“Mario & Sonic at the Olympic Games: Tokyo 2020” is a Nintendo Switch exclusive, unlike the previous entry in 2016 for the Rio Olympics, which was on the Switch’s predecessors, Nintendo’s Wii U and 3DS. This Olympic Games series began with the 2008 Beijing games and returned every four years for a new summer games feature.
Like Ubisoft’s “Mario + Rabbids” and indie game “Cadence of Hyrule,” “Mario & Sonic” is a game that features Nintendo characters, including Princess Peach, Luigi, Bowser and yes, Mario, but is not produced by Nintendo.
However, Nintendo’s partnership with producer Sega allows that company’s own beloved characters from the 1990s, including Sonic the Hedgehog and sidekick Tails, to be included in this game also.
A copy of the game was provided to the Tulsa World for review purposes.
This is my first time playing a game from the “Mario and Sonic at the Olympic Games” series, but I have played numerous other sports video games. With a wide variety of minigames based on Olympic events (including the new events for the 2020 games, surfing, sport climbing, skateboarding and karate) and a wide variety of cute characters to play these events, I knew I needed to enlist my 7-year-old daughter for some multi-player. Local co-op supports up to 4 players.
You play many events several ways: With two Joy-Con controllers, with a single Joy-Con (both of those options allow for motion control play), or by just using buttons on a single controller (such as the Nintendo Pro Controller). My daughter’s favorite way to play was using motion control with a single Joy-Con, but for those that prefer more traditional play, it was nice to have that option on all events.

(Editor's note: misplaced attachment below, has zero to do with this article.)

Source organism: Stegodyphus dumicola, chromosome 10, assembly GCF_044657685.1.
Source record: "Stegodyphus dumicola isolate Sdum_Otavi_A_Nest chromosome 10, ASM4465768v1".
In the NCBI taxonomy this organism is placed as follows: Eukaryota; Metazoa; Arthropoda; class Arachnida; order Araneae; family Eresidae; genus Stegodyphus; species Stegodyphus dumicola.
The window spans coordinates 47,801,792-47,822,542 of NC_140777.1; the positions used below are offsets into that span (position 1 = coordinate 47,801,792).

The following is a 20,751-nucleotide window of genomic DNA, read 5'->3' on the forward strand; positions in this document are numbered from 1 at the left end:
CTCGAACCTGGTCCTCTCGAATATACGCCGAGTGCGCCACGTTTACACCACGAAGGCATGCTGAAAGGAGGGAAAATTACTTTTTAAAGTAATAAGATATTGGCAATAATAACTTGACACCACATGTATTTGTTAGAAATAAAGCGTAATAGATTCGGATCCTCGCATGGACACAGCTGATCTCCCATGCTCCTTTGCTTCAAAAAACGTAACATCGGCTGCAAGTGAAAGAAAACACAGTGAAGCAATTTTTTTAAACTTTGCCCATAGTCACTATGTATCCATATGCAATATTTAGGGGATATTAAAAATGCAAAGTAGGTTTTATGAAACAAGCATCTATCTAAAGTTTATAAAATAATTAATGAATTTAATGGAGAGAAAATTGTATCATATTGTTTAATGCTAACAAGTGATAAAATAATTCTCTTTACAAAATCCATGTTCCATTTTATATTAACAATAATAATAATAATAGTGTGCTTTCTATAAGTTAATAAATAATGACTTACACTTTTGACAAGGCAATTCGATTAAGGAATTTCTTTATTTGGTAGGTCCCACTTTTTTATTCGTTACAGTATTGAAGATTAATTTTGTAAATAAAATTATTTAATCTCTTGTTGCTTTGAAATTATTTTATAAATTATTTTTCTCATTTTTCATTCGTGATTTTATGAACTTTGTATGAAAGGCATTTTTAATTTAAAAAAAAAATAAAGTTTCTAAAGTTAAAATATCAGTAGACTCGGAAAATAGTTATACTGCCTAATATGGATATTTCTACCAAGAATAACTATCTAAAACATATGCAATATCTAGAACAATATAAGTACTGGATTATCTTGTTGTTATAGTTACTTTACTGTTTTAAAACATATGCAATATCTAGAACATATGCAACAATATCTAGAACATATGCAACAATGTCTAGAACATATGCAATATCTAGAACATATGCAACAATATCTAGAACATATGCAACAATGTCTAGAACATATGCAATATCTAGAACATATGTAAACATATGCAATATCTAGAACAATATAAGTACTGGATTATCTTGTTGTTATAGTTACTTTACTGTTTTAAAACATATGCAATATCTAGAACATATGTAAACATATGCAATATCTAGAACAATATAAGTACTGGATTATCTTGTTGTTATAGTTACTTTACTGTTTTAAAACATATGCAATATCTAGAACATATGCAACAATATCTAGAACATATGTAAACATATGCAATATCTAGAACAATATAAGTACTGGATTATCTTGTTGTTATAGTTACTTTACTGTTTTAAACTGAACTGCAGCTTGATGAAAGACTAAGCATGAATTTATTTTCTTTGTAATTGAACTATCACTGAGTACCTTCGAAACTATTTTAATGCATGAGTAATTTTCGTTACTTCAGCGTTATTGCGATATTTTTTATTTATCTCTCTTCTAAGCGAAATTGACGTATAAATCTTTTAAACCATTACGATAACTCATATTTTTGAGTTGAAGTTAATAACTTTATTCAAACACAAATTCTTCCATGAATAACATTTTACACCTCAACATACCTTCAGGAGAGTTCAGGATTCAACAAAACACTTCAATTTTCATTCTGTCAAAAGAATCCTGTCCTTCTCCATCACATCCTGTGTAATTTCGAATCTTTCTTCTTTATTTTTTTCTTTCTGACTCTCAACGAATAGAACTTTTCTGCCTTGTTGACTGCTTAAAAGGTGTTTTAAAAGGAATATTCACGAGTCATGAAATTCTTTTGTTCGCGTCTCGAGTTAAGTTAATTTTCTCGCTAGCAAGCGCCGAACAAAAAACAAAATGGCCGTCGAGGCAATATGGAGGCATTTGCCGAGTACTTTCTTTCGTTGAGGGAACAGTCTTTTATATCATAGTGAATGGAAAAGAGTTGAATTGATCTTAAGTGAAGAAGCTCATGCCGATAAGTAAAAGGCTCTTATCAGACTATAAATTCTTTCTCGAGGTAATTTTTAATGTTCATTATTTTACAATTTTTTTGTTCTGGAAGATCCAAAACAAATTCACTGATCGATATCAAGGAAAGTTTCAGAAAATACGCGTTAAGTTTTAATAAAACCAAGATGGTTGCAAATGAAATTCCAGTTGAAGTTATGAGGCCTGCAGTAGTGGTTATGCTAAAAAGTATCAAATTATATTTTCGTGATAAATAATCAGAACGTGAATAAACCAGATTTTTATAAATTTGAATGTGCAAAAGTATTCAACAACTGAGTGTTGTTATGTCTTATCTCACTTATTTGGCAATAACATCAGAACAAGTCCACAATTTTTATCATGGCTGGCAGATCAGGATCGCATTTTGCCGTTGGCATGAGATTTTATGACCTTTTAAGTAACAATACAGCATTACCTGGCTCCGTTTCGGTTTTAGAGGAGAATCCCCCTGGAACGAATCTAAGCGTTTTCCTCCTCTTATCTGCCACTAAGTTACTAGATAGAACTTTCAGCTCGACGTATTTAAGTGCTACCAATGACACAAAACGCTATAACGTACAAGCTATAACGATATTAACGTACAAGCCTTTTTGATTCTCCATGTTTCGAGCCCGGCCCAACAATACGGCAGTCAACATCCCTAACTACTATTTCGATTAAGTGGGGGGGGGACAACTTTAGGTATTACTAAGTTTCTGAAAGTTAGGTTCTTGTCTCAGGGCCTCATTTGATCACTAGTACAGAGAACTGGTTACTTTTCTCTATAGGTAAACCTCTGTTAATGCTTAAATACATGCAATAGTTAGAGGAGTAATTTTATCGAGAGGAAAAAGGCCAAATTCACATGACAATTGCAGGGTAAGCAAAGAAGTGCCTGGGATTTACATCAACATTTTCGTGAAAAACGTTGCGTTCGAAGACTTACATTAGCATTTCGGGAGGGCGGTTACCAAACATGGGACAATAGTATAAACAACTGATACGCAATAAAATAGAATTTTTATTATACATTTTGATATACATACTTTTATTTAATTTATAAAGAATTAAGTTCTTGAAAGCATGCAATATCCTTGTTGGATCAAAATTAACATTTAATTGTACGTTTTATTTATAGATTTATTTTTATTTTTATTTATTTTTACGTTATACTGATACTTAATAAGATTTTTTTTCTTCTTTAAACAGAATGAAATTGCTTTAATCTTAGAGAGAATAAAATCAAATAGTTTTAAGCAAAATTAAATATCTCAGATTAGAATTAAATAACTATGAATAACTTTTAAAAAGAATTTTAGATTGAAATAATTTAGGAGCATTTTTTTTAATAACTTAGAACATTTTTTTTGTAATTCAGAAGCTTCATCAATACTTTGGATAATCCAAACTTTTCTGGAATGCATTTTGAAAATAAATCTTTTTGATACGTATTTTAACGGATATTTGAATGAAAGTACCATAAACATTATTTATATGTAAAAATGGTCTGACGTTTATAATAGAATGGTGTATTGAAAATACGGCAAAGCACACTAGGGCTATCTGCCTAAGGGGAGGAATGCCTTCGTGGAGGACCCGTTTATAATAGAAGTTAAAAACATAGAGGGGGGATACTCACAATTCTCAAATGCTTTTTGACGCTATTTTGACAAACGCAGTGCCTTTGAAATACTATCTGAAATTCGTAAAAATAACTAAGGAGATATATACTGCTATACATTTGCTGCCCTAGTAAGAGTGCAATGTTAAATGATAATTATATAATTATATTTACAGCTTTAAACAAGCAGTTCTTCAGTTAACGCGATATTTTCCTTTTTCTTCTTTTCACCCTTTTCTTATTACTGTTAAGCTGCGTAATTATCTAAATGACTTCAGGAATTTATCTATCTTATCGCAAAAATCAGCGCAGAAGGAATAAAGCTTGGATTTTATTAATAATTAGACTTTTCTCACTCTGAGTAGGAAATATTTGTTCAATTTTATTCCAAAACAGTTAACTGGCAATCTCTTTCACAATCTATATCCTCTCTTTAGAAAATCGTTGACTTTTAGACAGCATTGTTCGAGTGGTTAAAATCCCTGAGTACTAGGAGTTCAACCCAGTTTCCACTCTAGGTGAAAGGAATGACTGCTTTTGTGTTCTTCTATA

Much like 2017’s “Super Mario Odyssey,” there’s a bit of nostalgia for longtime gamers to enjoy. “Mario and Sonic” will allow players to play with modern sound effects and graphics for the 2020 Olympics, or enjoy a bit of nostalgia with early Nintendo Entertainment System/Sega Genesis-style graphics and sound effects in honor of Tokyo’s first Olympic games in 1964. My daughter and I enjoyed both modes equally.
Most events will not require much knowledge of the sports, but rather test how fast you can press buttons, press buttons in the correct order, or in the case of motion control play, how fast and accurately you can move the Joy-Con. However, be prepared to read a lot of instructions and dialog, as there is very little voice acting.
You can also play events individually (short events that would be perfect for parties), or go through a “story mode” which took my daughter and I about 7 hours to complete. It takes you through all events, from the modern graphics of the 2020 Olympics back to 1964 Tokyo in 8-bit style.
“Story mode” seemed geared toward kids more than older gamers (Mario, Sonic, and their game villains Bowser and Dr. Eggman all get sent back in time and must earn Olympic gold medals to return to the present), but it was a fun way to see all of the sites and play all of the games, even non-Olympic ones (like Sonic running after Japan’s Bullet Train).
The bottom line
If you are more into hardcore, precision sports games with minute details faithful to the game, you may be better served with a different series.
If you and your family enjoy playing Nintendo together in quick spurts with minimal learning curves and easy controls, this may be a good holiday gift.
What is the Nintendo Switch?
What makes the Nintendo Switch different from other video game consoles?
Is it worth $200 (for the Switch Lite) or $300 (for the original Switch)?
I'm a parent. Is there any educational value to the Nintendo Switch?
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